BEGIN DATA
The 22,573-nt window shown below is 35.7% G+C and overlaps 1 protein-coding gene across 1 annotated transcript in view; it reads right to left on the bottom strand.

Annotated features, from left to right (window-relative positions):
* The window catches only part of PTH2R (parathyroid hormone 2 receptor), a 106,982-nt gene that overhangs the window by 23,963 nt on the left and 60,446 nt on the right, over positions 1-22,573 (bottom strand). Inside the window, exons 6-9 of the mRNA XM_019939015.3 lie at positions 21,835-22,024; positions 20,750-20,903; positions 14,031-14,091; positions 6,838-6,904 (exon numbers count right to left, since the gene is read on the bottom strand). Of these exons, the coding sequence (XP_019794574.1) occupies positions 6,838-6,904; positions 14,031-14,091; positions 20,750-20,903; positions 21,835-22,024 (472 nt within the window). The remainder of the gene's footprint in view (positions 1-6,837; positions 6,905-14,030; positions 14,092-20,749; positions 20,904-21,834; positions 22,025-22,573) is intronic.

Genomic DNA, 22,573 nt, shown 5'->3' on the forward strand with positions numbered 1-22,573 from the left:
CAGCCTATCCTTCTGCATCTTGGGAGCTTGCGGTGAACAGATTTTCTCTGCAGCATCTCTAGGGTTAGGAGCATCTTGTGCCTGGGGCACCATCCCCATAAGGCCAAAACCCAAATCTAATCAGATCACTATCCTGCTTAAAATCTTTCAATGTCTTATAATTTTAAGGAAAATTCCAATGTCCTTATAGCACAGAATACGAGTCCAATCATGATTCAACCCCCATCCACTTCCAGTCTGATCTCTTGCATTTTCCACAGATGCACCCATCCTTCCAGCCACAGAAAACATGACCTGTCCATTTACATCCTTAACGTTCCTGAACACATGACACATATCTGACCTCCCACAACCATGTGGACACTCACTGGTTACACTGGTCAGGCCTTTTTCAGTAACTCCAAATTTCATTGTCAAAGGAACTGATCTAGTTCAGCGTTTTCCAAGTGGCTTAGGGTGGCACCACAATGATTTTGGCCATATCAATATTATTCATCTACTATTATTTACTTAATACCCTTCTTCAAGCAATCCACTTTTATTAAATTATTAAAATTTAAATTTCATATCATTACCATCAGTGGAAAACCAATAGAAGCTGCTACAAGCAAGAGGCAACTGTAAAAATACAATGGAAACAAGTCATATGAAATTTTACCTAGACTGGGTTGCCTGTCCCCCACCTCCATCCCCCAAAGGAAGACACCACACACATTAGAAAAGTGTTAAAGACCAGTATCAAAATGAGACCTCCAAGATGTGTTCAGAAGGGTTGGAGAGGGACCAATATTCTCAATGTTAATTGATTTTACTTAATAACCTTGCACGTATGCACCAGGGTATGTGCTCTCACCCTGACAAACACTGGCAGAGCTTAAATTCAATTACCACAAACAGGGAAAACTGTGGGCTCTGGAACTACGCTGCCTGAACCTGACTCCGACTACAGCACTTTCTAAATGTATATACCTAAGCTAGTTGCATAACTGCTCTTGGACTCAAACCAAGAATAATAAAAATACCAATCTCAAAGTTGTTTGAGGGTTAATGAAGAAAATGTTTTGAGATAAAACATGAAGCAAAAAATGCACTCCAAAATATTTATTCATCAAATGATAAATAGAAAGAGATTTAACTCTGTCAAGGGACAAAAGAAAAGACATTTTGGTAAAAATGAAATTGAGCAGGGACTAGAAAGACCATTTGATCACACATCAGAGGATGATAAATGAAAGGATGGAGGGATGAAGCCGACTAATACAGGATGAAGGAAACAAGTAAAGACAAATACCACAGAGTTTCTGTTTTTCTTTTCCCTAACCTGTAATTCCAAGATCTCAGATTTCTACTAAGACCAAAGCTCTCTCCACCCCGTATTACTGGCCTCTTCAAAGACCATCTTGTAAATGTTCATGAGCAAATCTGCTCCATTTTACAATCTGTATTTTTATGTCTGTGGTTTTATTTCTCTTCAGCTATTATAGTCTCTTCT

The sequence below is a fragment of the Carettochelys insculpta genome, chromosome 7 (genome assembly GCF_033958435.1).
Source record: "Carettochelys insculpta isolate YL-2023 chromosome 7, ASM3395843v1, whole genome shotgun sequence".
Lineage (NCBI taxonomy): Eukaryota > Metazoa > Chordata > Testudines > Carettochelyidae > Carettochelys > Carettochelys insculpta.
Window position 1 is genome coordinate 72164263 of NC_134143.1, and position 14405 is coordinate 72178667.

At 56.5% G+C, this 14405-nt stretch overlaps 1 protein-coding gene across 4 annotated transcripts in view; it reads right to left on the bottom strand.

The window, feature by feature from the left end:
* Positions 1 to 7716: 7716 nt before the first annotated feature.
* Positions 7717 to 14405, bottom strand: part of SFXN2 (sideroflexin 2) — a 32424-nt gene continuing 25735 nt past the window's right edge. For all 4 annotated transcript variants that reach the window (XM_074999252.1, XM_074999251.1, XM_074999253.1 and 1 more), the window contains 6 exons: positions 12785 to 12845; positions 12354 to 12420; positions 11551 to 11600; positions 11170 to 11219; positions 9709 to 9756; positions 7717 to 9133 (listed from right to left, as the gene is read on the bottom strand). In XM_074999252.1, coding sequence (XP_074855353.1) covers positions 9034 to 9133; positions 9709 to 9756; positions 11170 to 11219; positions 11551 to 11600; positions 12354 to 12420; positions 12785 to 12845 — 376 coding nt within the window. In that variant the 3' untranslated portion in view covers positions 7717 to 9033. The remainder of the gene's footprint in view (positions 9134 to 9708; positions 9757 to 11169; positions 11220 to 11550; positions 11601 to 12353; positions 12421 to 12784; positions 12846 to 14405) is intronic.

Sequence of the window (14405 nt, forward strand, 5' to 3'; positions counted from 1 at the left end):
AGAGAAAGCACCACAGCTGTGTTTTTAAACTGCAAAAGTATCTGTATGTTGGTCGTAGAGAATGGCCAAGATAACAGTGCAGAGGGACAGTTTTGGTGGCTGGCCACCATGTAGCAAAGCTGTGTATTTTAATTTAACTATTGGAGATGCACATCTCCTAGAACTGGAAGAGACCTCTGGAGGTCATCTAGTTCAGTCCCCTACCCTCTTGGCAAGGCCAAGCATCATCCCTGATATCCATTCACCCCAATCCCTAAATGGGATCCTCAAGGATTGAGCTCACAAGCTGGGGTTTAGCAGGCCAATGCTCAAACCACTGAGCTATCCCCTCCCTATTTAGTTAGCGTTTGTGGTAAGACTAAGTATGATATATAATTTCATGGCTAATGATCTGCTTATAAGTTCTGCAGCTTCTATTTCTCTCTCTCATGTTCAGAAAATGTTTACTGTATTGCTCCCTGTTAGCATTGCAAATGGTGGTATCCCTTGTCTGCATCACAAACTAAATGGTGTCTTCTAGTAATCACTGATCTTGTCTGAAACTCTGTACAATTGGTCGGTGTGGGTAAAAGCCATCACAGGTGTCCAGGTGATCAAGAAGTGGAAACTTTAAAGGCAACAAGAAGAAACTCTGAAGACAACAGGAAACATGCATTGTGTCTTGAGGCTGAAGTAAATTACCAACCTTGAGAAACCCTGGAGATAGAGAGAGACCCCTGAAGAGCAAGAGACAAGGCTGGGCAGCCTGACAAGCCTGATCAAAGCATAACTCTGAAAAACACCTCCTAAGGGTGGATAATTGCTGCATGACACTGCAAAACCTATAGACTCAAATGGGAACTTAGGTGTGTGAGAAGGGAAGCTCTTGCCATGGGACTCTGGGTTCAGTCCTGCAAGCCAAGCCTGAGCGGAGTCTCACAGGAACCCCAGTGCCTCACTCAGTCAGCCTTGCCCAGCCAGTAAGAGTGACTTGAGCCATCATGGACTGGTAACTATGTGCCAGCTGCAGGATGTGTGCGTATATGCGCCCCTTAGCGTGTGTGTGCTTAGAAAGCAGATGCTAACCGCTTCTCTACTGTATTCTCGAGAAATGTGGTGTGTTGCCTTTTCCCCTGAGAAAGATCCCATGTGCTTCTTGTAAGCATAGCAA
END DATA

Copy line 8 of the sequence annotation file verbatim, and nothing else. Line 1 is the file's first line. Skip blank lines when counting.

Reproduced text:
Lineage (NCBI taxonomy): Eukaryota > Metazoa > Chordata > Testudines > Carettochelyidae > Carettochelys > Carettochelys insculpta.